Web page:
Convictions on Counts 1, 2, 4, 6, and 7 reversed and remanded; otherwise affrmed. [296 Or.App. 606]

          DeVORE, J.

         Defendant appeals a judgment of conviction for 11 offenses related to the death of his girlfriend's daughter and injuries to his girlfriend's sons. In his first of two assignments of error, he challenges the admission of expert testimony on bite marks, arguing that it failed to meet the BrownlO'Key standards for scientific evidence.[1] The state concedes that the admission was erroneous, but argues that the evidence had little likelihood of affecting the jury's verdict as to any counts. We conclude that the error was harmless as to some counts but reversible for those counts related to homicide. In a second assignment of error, defendant asserts that the trial court improperly denied his motion to suppress evidence discovered during a search of his cellular phone. We conclude that the underlying warrant did not lack the particularity that Article I, section 9, of the Oregon Constitution requires.[2]We reverse and remand the judgment as to particular counts for which the admission of bite-mark evidence constituted reversible error. Otherwise, we affirm.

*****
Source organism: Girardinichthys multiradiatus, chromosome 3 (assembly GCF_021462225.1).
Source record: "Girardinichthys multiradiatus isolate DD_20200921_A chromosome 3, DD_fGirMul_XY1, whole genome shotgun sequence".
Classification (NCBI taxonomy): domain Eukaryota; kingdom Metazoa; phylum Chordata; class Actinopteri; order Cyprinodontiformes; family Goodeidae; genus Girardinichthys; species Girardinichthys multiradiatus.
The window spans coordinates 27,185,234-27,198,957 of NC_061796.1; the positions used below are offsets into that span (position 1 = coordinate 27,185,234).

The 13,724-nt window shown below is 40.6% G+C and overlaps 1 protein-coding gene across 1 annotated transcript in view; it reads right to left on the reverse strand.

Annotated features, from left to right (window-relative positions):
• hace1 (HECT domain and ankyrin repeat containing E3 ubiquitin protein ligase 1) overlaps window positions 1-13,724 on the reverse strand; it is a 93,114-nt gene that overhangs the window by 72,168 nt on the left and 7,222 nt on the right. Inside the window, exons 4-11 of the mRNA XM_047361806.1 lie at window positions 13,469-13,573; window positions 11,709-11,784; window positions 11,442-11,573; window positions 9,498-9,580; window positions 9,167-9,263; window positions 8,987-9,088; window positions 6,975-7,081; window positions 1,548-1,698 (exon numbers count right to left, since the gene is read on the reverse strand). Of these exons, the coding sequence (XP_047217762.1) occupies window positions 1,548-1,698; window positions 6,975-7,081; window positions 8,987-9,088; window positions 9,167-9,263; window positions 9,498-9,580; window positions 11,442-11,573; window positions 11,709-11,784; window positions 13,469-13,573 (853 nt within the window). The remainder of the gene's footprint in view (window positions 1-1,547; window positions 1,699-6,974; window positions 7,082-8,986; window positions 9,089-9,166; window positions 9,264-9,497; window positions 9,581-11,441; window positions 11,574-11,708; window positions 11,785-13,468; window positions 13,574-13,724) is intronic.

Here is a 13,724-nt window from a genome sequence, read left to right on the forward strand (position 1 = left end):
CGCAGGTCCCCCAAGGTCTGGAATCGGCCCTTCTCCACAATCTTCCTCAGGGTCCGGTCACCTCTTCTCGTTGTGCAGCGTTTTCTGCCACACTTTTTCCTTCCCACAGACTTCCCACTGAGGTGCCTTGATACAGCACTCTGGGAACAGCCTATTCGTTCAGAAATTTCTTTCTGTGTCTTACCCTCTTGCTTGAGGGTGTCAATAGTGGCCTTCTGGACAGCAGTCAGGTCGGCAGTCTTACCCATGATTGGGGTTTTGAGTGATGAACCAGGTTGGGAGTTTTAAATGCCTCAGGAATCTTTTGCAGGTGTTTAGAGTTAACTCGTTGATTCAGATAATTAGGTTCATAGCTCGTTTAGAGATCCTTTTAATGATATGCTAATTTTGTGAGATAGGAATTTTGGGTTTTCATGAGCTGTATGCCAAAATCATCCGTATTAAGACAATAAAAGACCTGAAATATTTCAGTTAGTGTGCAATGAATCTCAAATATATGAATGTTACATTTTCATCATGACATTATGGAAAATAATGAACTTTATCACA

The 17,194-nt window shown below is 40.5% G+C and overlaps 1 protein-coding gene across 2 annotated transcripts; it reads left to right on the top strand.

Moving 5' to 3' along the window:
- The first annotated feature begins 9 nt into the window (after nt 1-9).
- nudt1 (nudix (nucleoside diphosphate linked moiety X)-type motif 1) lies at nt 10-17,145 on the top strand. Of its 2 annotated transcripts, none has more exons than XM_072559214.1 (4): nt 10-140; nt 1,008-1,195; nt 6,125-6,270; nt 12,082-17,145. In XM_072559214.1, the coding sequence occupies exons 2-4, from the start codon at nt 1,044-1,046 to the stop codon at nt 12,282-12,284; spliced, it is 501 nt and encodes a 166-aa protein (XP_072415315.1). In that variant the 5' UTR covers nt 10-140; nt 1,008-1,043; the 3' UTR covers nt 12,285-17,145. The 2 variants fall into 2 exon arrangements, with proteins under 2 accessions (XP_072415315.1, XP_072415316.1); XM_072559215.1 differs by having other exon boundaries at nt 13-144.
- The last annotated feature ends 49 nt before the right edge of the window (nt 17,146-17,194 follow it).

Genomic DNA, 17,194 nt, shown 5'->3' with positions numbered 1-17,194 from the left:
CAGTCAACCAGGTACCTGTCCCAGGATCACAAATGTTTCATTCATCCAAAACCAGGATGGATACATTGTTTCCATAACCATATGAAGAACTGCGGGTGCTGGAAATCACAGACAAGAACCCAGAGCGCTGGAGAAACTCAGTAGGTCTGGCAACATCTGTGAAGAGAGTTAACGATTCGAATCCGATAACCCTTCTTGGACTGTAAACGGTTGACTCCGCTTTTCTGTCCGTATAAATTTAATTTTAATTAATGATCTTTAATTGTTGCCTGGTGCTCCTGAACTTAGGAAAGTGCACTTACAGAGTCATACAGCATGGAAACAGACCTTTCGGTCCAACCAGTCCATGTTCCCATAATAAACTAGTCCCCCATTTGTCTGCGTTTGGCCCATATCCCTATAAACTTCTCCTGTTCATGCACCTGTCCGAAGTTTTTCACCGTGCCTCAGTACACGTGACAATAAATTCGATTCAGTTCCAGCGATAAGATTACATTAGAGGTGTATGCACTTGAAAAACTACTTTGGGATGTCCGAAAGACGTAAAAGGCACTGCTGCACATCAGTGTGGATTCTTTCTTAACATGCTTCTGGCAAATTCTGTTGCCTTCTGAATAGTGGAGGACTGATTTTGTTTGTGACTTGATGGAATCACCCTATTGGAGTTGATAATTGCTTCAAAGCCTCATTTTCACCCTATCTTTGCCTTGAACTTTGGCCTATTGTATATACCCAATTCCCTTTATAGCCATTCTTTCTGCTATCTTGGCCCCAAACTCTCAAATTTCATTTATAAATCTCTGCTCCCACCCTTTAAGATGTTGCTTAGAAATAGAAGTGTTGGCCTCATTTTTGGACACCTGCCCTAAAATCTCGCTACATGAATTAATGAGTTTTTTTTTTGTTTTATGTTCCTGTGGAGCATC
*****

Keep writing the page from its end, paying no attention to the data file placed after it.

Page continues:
I. BACKGROUND

         A. Facts

         Defendant and Wing met on Halloween in 2014. One week later, defendant moved into the apartment where Wing resided with her three young children, PK, PW, and EW PK and PW, boys, were ages five and two respectively. EW, a girl, was approaching her third birthday. Defendant began caring for the children regularly when Wing was away at work. In the month and a half that followed, the children sustained numerous injuries. By December 19, EW had become quite lethargic. Then, in the early hours of December 20, EW was found dead in her bed.